State officials and an advocacy group are debating where to place the blame for a rise in child abuse cases in Oregon: methamphetamine use by parents or budget cuts by the state.
The Department of Human Services said in a new report that 18 Oregon children died of abuse or neglect in the fiscal year that ended Sept. 30, and it said reports of abuse or neglect continue to rise, driven by alcohol and drug abuse, particularly methamphetamine.
"At nearly 48 percent, alcohol and drug issues, including methamphetamine, represent the largest single family problem when abuse and neglect are present," said Director Bruce Goldberg and Assistant Director Ramona Foley in a cover letter with the report.
But Children First for Oregon said the state officials are using methamphetamine to mask inadequate state funding of the child welfare system, including alcohol and drug abuse treatment for parents of abused and neglected children.
"While meth is a serious problem, it doesn't explain why the state won't invest in more caseworkers, better support for foster parents or effective substance abuse treatment for parents," said Robin Christian, the group's executive director.
The group cited an e-mail from one state official that said the percentage of parents of children in the child welfare system who had alcohol or drug problems dropped from almost 88 percent to 42 percent.
Foley, the assistant director for children, adults and families, said that cuts in family services have aggravated child abuse and neglect, but methamphetamine is a major cause. "I wouldn't want to minimize the impact that meth has had on our families," she said.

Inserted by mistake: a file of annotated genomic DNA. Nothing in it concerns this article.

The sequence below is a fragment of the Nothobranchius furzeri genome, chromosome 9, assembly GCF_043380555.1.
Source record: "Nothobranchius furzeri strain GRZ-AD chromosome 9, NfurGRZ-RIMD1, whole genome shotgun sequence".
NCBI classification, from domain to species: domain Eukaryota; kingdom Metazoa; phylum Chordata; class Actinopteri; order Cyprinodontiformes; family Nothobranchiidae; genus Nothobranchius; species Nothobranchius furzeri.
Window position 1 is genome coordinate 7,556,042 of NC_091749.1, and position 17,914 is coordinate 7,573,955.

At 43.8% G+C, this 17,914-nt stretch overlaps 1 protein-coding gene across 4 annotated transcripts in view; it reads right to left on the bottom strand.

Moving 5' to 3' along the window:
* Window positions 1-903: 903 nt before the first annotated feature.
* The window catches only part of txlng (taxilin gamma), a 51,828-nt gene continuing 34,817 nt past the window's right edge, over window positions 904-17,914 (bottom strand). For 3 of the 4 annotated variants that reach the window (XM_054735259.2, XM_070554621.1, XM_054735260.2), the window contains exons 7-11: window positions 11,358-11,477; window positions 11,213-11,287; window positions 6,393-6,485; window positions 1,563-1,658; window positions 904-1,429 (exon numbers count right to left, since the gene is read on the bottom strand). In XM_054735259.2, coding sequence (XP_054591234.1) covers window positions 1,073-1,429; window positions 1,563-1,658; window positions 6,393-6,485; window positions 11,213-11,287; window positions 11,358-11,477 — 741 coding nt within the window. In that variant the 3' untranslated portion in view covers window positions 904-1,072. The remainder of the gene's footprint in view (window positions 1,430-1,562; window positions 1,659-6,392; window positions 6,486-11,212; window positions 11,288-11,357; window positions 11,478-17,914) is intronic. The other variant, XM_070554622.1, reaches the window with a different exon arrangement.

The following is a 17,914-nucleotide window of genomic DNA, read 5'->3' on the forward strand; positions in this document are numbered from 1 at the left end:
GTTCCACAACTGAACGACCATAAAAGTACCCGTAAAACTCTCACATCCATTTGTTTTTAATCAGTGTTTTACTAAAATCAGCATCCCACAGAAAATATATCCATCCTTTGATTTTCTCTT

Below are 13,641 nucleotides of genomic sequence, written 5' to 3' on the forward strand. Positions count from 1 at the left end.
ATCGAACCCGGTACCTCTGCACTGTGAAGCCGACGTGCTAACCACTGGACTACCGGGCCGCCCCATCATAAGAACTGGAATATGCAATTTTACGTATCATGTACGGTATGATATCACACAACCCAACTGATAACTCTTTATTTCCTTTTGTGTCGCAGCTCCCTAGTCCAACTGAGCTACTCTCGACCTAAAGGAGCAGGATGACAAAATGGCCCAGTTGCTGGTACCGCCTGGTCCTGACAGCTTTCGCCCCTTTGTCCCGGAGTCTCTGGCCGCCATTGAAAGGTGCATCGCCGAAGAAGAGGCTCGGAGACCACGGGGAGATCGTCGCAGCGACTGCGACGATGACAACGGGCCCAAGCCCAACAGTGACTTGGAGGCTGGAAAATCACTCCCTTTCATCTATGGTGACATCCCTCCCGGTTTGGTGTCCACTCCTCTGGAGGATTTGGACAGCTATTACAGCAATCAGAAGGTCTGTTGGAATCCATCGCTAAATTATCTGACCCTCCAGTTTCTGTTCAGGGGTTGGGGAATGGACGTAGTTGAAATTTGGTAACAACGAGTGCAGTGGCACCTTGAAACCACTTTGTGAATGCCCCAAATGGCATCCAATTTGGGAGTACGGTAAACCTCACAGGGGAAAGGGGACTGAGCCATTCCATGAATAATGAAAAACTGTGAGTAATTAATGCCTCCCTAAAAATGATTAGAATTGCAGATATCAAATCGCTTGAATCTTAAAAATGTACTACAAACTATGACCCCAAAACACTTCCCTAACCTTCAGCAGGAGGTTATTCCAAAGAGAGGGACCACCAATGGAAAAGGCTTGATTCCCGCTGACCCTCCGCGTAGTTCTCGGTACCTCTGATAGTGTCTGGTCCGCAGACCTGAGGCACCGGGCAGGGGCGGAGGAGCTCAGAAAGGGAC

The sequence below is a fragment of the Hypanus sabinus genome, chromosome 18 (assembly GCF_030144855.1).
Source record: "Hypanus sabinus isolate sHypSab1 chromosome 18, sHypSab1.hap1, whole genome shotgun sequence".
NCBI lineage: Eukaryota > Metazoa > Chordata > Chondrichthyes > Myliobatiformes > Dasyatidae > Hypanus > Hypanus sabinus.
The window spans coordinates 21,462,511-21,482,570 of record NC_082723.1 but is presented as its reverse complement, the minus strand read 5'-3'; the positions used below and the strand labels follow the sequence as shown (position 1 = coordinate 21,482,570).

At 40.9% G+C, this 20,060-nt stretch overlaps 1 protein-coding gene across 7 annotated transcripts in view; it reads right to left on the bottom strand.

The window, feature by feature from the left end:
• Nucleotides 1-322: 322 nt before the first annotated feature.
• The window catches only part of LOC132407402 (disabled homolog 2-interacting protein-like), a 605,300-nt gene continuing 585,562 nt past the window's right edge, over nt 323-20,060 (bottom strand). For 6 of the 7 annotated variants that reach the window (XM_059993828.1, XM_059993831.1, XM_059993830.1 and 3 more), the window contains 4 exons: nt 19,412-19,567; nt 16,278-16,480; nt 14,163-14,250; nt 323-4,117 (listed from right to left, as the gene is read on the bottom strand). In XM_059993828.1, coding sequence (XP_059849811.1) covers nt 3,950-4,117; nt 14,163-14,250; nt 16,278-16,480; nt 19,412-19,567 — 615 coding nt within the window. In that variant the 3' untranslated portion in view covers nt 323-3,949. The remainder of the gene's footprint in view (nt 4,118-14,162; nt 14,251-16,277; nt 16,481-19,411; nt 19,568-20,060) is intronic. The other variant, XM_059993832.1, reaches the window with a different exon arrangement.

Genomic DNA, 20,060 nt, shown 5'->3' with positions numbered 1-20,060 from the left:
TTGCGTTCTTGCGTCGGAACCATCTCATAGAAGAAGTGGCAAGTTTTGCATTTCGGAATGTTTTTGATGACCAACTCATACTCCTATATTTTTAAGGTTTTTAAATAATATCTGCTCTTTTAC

The report said the 18 deaths attributed to child abuse or neglect in fiscal year 2005 was a sharp increase over the eight deaths the year before, but it was below the state record. Oregon recorded 34 abuse and neglect deaths in 1997 and 30 in 1996. Of the 18 deaths, 10 were caused by neglect, five by abuse and three by a combination of the two.
In 2005, the report said, the department got 55,114 reports and found reasonable cause to believe that abuse or neglect had occurred in 11,255 of those cases, a 6 percent increase over 2004.
The department also reported:
— Almost half of the victims of abuse or neglect were younger than 6.
— Girls represented slightly more than half of all abuse and neglect victims but 80 percent of sexual abuse victims.
— More than half the neglect cases reported involved children 5 or younger, including 11.2 percent who were infants.
— For the third year in a row, more children entered foster case in Oregon than left the state-supervised care.
— The Associated Press